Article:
I think emerging markets overall are, as always, under-loved, under-owned and undervalued and no more so now than ever. The portfolio itself that we're running is cheaper now than it was in 2004, before the massive rerating that it achieved between 2004 and 2008, which was the last meaningful outperformance of emerging markets (EM) versus developed markets (DM) on the books. We've had 15 years of choppy sideways and de-rating since then, which is illogical in some respects because you've had the earnings continue to grow and prospective earnings 16% to 18% for emerging markets is not shoddy and would justify a rerating from a portfolio valuation of 9.5 price/earnings ratio (PER) or indeed an index one of around 11. With returns on equity (ROE) of above 15% and a dividend yield well covered of 3.5 on a group of countries where the top eight out of the top 10 are investment grade now, unlike 2004, where only six were or even five in those days. It's a different offering. The earnings themselves are more resilient, modern facing, much more in the AI, robotics or indeed cyber area or consultancy, a much higher value add chain contributions, much more consistent, much more able to be a centre of excellence and compete with DM and much more integrated to DM supply chains. So in that sense, why would an asset class go sideways for 15 years when they were rewarded for that in the DM but not in the EM? I think there'll be a rerating and a material one at that, like it was in 2004 and it went on for four years and it was a monstrous outperformance to DM. So with that backdrop on the secular, what's the catalyst? It's normally liquidity related. Why would people go into a perceived, and perception is nine tenths of reality, a perceived higher risk asset class? The answer is if indeed the reality is one which is easily intangibly certifiably illustratively shown to be good on its earnings, cheap on its valuations and under owned, then that passive money and indeed that active money will come flying back in and that de-rating will evaporate. So in that sense the catalyst would be a peak in in the dollar, a peak in obviously the interest rate cycle and the recognition of the investment grade, the cross asset class attraction, the value, the growth, the yield attraction domestically and the domestic demand angle, which people are totally ignoring, i.e. the birth of a lot of pension funds and a lot of these emerging markets which themselves will stabilise and then inculcate a degree of a buffer, if you like, for foreigners leaving, it will be the slack will be picked up by domestics. And so liquidity and not being so prone to passive international hot money, but much more domestic, longer term institutional money. And that's happening in a lot of these markets. And so a buffer on liquidity, a secular and a cyclical confluence of activity, of valuation. And in sum put all that together and I think you've got an incredibly good longer term story.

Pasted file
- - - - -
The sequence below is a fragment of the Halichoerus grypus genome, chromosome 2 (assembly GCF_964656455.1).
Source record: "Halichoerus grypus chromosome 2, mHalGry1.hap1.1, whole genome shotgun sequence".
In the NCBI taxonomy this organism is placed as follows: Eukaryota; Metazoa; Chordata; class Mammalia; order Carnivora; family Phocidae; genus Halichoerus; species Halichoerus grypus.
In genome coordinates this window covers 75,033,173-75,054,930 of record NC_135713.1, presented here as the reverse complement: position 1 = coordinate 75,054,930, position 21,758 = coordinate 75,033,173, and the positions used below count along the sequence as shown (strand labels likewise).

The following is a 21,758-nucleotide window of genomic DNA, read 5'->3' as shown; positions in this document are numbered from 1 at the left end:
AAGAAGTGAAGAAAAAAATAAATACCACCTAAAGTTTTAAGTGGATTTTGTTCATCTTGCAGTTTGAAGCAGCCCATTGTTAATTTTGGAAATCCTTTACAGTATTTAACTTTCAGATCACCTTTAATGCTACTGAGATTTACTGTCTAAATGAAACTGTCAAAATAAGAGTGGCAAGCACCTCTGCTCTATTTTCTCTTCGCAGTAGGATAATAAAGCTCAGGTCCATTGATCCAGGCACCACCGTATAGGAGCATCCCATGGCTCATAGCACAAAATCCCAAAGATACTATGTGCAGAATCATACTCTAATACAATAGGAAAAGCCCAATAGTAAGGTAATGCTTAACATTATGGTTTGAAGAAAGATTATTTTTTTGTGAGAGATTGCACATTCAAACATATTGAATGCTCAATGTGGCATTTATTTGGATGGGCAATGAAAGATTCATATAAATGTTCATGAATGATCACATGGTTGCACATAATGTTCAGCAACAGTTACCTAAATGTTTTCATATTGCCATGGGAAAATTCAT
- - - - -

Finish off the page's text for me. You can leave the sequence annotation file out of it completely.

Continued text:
Is there one chart you’re currently monitoring closely?